screen captures from the Jack and Mike
episode "High Anxiety," 1986

Letter Perfect Ways

a closeup of Shelley from an ad for Gimbels East, 1975

Shelley appeared on many ads throughout her modeling career. One of them was for Gimbels East, the first department store in Manhattan's Upper East Side. With the tagline "Letter Perfect Ways to Face the Weather," in the ad, she modeled a hooded rain slicker in water-repellant canvas as well as a bright cotton umbrella with a wooden handle - both of which could be monogramed with two or three letters. And Shelley looked perfect for those rainy days.

Shelley in an ad for Gimbels East, 1975

Glamorous Angel Team

Shelley with Jaclyn Smith and Cheryl Ladd
in a rare outtake from a promo pic set
for Charlie's Angels, 1979

Shelley became Charlie's Angel no.5 in 1979. Shelley along with Jaclyn Smith and Cheryl Ladd were the newest Angel team. By then, she was already a Supermodel (one of the highest-paid Ford models in the world) and was known as THE Revlon Charlie Girl. Capitalizing on Shelley's glamorous Supermodel image, Angels executive producer Aaron Spelling proclaimed, "We’re bringing back the glamour," after Shelley's casting was finalized. The clothing budget per episode was raised to $20,000, with each Angel going through eight outfits. Charlie's new trio was molded into a glamorous-looking team.

an artwork of Shelley on the cover of a 1979 TV Times magazine

Shelley was aware of the show's immense popularity. She was also aware of the kind of show it was. "Of course it's fluff," she said, "but high-grade fluff. You don't compare Agatha Christie to Tolstoy." She knew Charlie's Angels was the best there was in its category. She also knew the women who were cast as leads in the show lived in a fishbowl. She knew she had to ready herself for the publicity that came with the job, positive or negative. In 1979, upon joining the show, she told one reporter, "I had done a lot of press before (as The Charlie Girl). There was so much to do then, so you just deal with it." Later that year, she said, "I was surprised by the amount of attention." In 2000, she admitted, "I was totally unprepared for the press "bonanza" that followed." In 2002, she told E!, "I had press people crawling in my windows." As an Angel, she had entered a totally different space, the rock star space.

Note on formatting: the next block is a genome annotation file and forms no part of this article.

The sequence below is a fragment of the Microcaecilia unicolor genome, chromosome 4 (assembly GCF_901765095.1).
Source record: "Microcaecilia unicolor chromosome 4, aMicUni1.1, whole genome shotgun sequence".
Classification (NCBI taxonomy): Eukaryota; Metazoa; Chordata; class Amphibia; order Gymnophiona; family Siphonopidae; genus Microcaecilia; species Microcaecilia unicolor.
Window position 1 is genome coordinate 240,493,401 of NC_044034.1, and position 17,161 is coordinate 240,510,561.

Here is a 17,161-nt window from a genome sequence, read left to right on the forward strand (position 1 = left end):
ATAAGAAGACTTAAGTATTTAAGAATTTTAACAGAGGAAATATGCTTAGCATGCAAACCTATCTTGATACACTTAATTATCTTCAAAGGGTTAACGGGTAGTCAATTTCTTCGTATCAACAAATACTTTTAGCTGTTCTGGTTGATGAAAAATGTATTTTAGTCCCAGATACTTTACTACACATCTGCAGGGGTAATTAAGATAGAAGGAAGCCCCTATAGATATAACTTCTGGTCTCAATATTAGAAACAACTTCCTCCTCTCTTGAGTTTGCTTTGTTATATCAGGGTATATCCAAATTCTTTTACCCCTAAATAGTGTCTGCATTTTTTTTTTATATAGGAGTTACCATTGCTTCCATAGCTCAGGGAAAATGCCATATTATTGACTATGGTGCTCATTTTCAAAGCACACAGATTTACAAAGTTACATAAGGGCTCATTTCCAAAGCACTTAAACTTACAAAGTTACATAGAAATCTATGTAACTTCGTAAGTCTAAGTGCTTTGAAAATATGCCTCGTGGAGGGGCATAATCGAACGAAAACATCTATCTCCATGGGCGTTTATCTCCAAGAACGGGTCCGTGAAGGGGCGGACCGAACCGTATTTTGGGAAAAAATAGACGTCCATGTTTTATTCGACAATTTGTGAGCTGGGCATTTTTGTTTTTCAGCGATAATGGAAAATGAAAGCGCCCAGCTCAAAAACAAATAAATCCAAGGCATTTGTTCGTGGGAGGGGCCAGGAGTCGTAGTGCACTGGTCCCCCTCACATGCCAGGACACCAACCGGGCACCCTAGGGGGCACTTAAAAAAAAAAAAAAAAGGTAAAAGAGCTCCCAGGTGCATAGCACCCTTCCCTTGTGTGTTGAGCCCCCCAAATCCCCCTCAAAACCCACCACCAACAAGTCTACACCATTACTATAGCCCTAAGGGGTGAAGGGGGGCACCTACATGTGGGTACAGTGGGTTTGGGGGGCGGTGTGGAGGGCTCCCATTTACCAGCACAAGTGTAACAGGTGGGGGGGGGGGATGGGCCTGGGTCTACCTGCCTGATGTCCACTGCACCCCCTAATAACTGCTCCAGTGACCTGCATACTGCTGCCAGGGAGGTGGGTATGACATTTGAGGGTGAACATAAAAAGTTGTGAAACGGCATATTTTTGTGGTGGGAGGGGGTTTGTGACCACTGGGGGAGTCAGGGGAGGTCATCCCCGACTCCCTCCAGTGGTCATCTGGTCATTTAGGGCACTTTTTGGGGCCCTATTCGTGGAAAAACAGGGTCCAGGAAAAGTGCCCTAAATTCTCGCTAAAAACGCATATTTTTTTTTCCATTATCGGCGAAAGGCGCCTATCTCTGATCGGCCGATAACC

a writeup about Shelley from 1979

Top and Pants Ensemble

a closeup of Shelley from the package cover
of Simplicity Pattern 7655, 1976

Shelley appeared on many Simplicity pattern catalogs, brochures and packaging during the 1960s and 1970s. The Simplicity Pattern Company is the leading manufacturer of sewing patterns and sewing pattern guides which are distributed throughout the world. They have been manufacturing sewing patterns since 1927 and have allowed fashionistas on a budget and sewing aficionados to create clothes in a reliable manner.

Shelley on the package cover
of Simplicity Pattern 7655, 1976

In 1976, she appeared on the cover of Simplicity Pattern package 7655. It contained patterns and instructions for creating a dress or top and pants ensemble. Shelley wore the top and pants ensemble. She wore the top-stitched scoop-necked top with back zipper and elbow length raglan sleeves and turn-back cuffs. She wore it over a pair of flared pants with back zipper and elastic waistline casing. In one version, she wore the ensemble with a long-sleeved turtleneck sweater under the top, a fancy leather belt around the waist and a matching watch. In another version, she wore the ensemble with a matching woven belt and a matching woven bracelet. And in both versions, Shelley looked utterly fabulous.

closeups of Shelley from the package cover
of Simplicity Pattern 7655, 1976